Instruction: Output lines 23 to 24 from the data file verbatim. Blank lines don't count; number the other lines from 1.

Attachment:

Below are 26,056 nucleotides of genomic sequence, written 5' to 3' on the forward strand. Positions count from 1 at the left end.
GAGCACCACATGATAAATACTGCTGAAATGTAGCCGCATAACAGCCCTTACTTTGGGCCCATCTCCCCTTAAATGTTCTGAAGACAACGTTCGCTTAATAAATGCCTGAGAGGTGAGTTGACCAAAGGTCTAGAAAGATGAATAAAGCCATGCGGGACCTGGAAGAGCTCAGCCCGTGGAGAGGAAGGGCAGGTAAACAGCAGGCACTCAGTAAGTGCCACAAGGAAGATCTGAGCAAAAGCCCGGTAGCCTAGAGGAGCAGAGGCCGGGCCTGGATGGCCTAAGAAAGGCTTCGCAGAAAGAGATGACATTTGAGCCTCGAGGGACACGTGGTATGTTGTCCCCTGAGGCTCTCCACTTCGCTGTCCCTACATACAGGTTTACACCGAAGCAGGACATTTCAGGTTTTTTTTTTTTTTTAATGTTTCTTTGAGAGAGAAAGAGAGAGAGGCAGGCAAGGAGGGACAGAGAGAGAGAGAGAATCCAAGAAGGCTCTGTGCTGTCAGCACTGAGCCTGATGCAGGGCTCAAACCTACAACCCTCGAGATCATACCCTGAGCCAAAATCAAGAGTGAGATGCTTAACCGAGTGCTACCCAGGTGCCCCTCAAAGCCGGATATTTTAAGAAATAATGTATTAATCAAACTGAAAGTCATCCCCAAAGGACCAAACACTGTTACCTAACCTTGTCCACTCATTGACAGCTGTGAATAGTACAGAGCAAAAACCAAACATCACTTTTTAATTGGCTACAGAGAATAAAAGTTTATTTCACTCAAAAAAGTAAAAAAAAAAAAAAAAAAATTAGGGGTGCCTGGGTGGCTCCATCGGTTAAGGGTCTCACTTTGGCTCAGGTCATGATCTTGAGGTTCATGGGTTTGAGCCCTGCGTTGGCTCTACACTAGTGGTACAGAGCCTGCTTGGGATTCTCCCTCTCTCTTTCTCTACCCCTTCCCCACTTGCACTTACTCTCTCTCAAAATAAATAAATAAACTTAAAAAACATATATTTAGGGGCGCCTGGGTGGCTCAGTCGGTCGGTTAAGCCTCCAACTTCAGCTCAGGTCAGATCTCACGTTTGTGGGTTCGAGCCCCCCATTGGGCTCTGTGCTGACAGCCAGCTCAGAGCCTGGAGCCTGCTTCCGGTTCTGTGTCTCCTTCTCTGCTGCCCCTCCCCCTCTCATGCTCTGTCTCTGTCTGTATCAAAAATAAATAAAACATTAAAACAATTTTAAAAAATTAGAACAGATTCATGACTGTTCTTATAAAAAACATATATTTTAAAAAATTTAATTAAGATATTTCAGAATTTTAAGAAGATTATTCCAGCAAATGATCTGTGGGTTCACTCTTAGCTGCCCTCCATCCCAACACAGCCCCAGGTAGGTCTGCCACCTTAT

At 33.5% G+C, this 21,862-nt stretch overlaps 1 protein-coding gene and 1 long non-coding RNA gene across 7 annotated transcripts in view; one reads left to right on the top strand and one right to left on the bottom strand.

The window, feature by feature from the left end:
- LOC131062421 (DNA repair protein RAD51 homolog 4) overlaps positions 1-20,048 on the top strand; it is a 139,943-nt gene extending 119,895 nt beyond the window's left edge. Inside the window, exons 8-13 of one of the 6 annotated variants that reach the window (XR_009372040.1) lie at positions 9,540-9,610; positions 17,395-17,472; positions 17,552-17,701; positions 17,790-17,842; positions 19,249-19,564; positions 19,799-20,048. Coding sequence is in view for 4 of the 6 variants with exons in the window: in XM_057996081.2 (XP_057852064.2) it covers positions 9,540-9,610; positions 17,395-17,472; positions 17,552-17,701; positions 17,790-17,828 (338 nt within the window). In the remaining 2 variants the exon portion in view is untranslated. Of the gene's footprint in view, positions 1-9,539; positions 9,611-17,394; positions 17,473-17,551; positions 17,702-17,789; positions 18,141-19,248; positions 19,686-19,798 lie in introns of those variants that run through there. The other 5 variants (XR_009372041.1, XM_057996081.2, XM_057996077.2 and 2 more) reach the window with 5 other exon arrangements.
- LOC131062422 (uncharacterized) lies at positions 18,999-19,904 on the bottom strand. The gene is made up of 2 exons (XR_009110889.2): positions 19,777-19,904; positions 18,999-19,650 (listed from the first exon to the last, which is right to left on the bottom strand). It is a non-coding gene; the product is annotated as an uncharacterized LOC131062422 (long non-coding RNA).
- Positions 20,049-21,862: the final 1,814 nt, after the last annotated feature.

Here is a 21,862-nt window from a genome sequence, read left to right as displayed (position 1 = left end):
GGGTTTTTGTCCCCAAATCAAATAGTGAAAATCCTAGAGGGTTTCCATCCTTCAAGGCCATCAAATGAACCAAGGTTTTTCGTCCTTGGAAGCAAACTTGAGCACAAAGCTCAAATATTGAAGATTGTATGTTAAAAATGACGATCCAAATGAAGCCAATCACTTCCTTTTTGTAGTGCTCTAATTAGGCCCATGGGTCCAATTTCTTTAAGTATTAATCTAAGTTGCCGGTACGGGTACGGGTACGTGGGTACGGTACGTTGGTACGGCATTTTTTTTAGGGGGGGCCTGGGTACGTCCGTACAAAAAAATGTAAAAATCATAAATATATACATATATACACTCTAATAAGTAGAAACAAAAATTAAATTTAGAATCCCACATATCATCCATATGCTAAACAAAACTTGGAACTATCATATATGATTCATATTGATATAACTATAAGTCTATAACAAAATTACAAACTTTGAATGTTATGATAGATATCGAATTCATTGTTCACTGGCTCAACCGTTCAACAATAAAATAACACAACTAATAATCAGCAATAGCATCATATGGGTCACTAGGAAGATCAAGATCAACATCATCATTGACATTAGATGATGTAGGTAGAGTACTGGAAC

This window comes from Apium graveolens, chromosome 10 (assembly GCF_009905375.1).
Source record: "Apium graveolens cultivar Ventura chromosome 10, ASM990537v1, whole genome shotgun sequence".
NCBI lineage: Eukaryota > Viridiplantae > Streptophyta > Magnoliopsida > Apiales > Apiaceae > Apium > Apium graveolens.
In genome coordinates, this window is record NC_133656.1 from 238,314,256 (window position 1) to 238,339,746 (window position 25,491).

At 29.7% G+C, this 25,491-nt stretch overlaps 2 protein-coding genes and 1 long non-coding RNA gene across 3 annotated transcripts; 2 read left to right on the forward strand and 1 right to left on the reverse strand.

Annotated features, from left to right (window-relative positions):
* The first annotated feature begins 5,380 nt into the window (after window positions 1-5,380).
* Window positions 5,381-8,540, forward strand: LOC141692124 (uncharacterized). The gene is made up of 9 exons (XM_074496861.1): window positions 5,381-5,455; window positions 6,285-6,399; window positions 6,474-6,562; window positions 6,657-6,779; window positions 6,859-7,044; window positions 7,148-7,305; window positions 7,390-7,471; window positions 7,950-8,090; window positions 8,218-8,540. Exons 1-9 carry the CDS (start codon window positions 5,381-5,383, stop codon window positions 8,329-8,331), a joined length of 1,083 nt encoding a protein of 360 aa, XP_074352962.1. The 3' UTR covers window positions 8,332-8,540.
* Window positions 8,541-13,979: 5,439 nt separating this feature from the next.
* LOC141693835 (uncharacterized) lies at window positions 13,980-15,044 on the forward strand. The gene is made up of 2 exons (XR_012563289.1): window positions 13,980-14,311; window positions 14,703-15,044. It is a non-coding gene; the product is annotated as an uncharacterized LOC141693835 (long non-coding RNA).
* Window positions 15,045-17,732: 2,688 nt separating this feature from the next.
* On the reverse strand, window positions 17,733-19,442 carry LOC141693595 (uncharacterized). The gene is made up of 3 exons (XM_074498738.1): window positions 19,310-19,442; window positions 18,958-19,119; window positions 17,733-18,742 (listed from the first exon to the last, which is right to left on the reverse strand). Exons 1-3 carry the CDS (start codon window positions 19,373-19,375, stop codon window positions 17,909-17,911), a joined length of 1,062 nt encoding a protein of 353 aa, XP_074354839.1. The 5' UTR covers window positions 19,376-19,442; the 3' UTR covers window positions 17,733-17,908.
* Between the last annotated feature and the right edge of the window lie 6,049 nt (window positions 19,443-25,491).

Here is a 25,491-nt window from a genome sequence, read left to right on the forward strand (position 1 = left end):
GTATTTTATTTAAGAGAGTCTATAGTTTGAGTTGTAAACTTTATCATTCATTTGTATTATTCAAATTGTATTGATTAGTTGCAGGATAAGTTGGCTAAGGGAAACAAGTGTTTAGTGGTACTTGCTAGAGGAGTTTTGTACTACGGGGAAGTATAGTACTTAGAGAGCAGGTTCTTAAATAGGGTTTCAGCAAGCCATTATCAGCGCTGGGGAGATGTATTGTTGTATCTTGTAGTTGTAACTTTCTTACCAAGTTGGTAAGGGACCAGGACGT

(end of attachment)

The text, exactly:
Here is a 25,491-nt window from a genome sequence, read left to right on the forward strand (position 1 = left end):
GTATTTTATTTAAGAGAGTCTATAGTTTGAGTTGTAAACTTTATCATTCATTTGTATTATTCAAATTGTATTGATTAGTTGCAGGATAAGTTGGCTAAGGGAAACAAGTGTTTAGTGGTACTTGCTAGAGGAGTTTTGTACTACGGGGAAGTATAGTACTTAGAGAGCAGGTTCTTAAATAGGGTTTCAGCAAGCCATTATCAGCGCTGGGGAGATGTATTGTTGTATCTTGTAGTTGTAACTTTCTTACCAAGTTGGTAAGGGACCAGGACGT